This week, a spokesperson for Sir Elton John confirmed that the singer was postponing a series of concerts on his European tour because he was suffering from appendicitis. The specific diagnosis, as given on John's website, was "appendix abscess surrounding retrocaecal appendicitis."
We're about to get into the science of exactly what that diagnosis means, but first a warning: It's not going to be pretty.
The appendix is attached to a part of your body called the cecum, which is a sack generally considered to be the beginning of your lower intestine. We're going to have to talk about pus and catheters and kind of gross infections.
But if you think you can handle it, keep reading.
Everyone's appendix is attached to the cecum, but individual appendixes can point in different directions. Some people's appendixes point down toward the pelvis, others point straight out. John's appendix does something a bit unusual in that it makes a U-turn and winds up hiding behind the cecum itself. That's why it's called "retrocaecal," explained Dr. Jerald Wishner, co-director of robotic and minimally invasive surgery at Northern Westchester Hospital in New York.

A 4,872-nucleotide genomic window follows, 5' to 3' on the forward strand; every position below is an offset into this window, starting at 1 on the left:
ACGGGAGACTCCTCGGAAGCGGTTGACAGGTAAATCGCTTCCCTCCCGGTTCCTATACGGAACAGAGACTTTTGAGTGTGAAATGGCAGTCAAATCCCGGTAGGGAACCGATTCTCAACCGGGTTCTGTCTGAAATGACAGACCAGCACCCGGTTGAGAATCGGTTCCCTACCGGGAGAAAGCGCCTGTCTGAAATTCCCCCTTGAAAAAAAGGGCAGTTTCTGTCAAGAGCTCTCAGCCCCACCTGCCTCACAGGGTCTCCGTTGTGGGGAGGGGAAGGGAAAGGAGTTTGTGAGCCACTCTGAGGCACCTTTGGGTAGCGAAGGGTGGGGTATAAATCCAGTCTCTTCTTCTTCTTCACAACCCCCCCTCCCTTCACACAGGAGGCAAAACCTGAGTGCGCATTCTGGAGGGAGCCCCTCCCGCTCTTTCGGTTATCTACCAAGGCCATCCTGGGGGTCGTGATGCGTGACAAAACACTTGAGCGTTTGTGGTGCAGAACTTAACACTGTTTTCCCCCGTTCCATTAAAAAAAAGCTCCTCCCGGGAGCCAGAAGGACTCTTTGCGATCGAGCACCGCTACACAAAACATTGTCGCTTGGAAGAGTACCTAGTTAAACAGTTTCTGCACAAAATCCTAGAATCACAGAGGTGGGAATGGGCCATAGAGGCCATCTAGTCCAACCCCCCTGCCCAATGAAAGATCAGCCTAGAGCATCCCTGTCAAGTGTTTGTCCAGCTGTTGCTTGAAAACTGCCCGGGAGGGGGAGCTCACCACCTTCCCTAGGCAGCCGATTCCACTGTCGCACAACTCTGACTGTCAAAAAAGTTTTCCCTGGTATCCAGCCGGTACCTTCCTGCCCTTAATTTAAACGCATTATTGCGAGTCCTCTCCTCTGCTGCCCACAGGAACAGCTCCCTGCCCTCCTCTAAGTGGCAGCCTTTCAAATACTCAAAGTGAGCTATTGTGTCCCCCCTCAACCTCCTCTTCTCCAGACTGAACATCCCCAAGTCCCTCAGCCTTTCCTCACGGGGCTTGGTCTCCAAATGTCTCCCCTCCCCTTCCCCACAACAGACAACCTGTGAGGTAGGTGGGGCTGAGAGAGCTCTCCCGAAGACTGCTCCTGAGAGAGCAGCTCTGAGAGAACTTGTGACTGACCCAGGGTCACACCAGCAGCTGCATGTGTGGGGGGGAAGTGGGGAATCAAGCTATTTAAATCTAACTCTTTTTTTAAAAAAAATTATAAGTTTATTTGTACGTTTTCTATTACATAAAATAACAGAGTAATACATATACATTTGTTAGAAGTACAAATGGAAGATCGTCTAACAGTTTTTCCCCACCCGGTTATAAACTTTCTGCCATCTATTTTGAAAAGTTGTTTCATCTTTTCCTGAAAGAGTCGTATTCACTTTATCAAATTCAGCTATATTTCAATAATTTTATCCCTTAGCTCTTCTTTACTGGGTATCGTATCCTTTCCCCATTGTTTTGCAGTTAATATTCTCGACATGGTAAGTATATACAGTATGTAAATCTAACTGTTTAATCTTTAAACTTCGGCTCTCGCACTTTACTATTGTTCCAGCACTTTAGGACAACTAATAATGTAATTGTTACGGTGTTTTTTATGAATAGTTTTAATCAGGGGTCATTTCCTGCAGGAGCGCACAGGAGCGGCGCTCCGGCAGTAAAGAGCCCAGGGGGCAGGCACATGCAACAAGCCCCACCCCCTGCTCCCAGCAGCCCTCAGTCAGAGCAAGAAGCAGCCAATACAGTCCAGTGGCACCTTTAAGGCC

This is actually good news for the 66-year-old Sir Elton. Based on the limited information on the singer's website, Dr. Wishner said, it's likely that John was having some discomfort, but probably not the acute pain that we associate with most cases of appendicitis.
When his appendix ruptured, the infection did not move into the intestine lining like it would have if the appendix had been pointing down; instead, the infection brewed where the appendix was sandwiched between the back of his abdomen and the cecum, creating a collection of pus.
This is when the pain probably became more severe. Doctors can't go in and remove the appendix with all that infection and inflammation around it, so they will give John a course of antibiotics to treat the infection and will insert a catheter in the abscess to drain it.
Wishner said in cases like this, the catheter is usually needed for as little as a day or up to a week, and that it usually takes four to six weeks to get the infection under control. Once the area around the appendix is healthy again, doctors will remove the appendix in a surgery that requires just three small incisions. Most patients are able to go home the same day.
John's website notes that he is following doctors orders and won't continue to play shows until he has fully recovered.
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